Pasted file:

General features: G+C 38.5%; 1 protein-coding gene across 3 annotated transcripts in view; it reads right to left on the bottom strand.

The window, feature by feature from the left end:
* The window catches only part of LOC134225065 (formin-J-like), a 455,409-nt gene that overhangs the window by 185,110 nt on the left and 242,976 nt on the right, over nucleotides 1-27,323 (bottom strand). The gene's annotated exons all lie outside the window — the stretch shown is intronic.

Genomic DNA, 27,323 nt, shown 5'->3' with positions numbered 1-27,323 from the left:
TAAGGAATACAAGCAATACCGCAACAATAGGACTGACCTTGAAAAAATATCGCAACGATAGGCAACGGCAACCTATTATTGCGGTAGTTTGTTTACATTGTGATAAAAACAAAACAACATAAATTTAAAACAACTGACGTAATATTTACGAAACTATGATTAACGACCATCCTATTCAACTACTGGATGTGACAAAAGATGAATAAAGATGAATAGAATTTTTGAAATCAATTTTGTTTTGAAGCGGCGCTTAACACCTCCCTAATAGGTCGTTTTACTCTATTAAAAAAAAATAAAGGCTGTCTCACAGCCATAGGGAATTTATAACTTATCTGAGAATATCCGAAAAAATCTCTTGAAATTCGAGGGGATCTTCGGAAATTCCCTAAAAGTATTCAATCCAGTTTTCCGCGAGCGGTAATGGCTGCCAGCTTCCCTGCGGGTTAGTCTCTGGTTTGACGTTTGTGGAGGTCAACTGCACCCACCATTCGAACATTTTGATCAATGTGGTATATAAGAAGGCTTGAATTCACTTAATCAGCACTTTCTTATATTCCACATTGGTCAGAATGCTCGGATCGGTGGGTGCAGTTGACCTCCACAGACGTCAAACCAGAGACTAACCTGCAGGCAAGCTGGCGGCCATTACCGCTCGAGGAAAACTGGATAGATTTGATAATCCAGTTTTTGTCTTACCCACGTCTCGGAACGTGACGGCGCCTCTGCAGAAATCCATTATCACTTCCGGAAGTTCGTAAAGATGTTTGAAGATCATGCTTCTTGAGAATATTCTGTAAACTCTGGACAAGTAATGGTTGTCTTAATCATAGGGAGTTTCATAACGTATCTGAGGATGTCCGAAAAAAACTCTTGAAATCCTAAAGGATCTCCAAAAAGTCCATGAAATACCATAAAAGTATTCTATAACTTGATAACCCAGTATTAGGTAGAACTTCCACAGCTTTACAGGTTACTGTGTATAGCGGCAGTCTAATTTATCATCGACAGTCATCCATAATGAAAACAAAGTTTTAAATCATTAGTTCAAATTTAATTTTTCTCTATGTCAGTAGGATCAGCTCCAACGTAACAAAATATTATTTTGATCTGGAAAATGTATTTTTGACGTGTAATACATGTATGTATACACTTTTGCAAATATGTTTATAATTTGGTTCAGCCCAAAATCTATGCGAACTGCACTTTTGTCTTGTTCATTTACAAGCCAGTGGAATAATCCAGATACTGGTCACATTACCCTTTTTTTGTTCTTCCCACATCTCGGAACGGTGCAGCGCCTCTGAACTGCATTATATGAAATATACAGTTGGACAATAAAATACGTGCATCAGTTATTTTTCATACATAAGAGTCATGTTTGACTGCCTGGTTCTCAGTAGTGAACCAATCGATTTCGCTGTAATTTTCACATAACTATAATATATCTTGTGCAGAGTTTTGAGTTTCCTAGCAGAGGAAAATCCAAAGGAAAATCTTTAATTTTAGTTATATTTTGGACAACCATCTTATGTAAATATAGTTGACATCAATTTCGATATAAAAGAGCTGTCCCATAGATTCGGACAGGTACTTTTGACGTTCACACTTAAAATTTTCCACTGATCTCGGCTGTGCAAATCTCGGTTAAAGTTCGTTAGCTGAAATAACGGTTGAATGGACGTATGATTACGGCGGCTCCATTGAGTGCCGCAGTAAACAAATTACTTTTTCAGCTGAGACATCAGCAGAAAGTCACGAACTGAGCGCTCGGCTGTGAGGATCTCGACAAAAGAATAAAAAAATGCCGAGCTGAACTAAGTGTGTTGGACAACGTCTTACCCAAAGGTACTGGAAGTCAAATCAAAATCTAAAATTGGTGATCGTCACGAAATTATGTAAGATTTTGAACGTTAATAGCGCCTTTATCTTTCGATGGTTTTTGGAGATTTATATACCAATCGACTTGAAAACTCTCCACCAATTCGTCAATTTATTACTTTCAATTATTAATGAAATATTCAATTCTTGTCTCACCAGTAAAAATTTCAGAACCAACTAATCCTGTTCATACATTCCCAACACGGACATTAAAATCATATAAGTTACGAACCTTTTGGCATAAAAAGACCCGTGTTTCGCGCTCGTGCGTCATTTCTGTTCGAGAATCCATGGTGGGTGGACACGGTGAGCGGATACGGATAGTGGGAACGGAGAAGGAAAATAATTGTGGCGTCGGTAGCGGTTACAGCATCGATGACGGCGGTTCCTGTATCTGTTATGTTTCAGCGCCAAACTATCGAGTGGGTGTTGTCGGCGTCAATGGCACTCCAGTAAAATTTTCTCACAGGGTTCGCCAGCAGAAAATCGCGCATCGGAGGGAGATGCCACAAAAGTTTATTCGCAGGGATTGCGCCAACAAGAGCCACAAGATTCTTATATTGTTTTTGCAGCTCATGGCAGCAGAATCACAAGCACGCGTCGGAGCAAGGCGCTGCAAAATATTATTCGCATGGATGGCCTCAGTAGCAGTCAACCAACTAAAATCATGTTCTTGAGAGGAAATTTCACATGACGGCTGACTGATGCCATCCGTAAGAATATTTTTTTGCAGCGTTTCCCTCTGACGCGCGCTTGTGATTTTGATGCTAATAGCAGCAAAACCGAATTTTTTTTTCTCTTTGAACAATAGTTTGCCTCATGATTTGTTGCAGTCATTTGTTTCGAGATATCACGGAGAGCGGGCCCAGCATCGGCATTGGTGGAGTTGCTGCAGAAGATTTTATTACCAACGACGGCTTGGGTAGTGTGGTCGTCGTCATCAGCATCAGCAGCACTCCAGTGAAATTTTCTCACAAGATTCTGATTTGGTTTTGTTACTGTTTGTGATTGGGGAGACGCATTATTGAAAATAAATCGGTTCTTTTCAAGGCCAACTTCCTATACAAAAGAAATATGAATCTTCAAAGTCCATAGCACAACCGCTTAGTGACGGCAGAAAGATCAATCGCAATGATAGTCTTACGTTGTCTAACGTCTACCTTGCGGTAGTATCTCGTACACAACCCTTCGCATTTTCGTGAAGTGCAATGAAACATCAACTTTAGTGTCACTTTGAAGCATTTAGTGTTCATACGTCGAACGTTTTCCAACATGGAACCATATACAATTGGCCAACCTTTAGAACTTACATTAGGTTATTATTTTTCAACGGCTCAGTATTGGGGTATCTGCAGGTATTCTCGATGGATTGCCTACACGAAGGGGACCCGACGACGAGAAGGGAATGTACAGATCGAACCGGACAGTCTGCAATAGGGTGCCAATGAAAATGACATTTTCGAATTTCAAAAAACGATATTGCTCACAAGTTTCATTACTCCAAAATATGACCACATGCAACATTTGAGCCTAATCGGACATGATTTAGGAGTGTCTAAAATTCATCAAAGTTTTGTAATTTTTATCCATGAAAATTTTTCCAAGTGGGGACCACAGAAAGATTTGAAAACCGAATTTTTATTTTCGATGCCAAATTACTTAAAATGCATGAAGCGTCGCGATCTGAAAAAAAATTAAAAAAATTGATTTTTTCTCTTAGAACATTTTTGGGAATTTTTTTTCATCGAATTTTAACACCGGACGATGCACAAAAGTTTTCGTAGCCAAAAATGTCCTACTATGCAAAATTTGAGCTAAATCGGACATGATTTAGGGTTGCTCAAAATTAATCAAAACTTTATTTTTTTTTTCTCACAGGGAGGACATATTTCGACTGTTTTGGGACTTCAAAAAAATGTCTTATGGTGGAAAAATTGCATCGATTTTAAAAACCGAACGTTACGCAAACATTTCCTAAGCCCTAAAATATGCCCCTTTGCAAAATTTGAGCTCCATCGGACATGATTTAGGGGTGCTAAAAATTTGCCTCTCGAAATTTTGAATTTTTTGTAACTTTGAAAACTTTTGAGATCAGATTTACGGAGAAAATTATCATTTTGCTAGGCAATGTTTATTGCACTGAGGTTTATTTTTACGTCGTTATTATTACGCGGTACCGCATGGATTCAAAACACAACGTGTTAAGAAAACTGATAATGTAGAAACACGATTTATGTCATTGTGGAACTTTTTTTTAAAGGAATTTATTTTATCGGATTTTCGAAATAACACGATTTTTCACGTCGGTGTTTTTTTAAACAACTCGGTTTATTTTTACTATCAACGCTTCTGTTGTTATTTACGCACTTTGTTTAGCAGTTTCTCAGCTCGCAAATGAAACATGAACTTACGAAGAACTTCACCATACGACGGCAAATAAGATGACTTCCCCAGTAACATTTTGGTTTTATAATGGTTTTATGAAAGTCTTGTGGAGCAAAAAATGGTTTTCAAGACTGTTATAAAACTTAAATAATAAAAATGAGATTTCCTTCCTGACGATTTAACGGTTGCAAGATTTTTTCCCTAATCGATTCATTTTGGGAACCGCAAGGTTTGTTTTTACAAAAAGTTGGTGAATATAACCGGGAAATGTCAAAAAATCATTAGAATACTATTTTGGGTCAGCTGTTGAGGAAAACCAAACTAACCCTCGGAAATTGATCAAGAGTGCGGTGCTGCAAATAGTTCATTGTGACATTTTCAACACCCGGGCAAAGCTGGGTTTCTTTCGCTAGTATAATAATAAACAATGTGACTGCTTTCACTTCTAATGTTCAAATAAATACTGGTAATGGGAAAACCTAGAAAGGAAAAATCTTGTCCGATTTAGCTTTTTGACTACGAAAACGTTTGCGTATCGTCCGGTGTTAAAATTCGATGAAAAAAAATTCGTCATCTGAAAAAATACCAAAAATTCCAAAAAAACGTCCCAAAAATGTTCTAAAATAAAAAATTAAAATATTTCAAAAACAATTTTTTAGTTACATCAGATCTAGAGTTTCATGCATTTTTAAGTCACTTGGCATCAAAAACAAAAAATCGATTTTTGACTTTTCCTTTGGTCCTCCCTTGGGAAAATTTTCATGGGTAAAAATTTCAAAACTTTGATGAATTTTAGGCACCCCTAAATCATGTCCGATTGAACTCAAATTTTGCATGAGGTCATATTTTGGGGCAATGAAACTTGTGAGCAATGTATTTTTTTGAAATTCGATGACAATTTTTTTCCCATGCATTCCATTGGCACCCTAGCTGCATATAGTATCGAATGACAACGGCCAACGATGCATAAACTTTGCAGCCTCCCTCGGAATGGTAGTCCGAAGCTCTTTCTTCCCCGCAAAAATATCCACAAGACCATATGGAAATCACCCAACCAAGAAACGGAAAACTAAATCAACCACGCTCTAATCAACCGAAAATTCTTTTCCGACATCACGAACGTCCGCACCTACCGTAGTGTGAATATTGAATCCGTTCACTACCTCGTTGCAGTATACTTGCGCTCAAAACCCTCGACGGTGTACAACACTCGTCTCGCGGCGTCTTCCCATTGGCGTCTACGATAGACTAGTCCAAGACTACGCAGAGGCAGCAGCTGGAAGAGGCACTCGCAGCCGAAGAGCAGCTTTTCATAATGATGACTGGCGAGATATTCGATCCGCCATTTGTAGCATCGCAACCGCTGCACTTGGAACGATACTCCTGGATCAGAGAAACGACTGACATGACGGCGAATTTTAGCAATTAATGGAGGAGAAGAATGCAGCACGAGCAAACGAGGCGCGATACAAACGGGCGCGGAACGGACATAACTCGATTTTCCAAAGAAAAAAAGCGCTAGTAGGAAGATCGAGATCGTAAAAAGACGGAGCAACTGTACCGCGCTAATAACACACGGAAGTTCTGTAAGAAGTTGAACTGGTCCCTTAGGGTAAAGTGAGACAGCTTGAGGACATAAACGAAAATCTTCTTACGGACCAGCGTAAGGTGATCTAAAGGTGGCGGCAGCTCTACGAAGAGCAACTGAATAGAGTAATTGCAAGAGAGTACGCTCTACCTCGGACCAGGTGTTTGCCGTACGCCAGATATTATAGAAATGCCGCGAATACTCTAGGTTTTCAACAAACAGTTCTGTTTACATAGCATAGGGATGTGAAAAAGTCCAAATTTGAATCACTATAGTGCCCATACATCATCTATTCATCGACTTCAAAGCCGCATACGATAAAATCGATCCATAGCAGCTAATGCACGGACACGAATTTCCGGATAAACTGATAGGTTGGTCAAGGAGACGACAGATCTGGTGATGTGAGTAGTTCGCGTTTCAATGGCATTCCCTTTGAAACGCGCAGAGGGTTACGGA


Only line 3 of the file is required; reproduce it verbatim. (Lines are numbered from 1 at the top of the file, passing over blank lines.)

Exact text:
* The window catches only part of LOC134225065 (formin-J-like), a 455,409-nt gene that overhangs the window by 185,110 nt on the left and 242,976 nt on the right, over nucleotides 1-27,323 (bottom strand). The gene's annotated exons all lie outside the window — the stretch shown is intronic.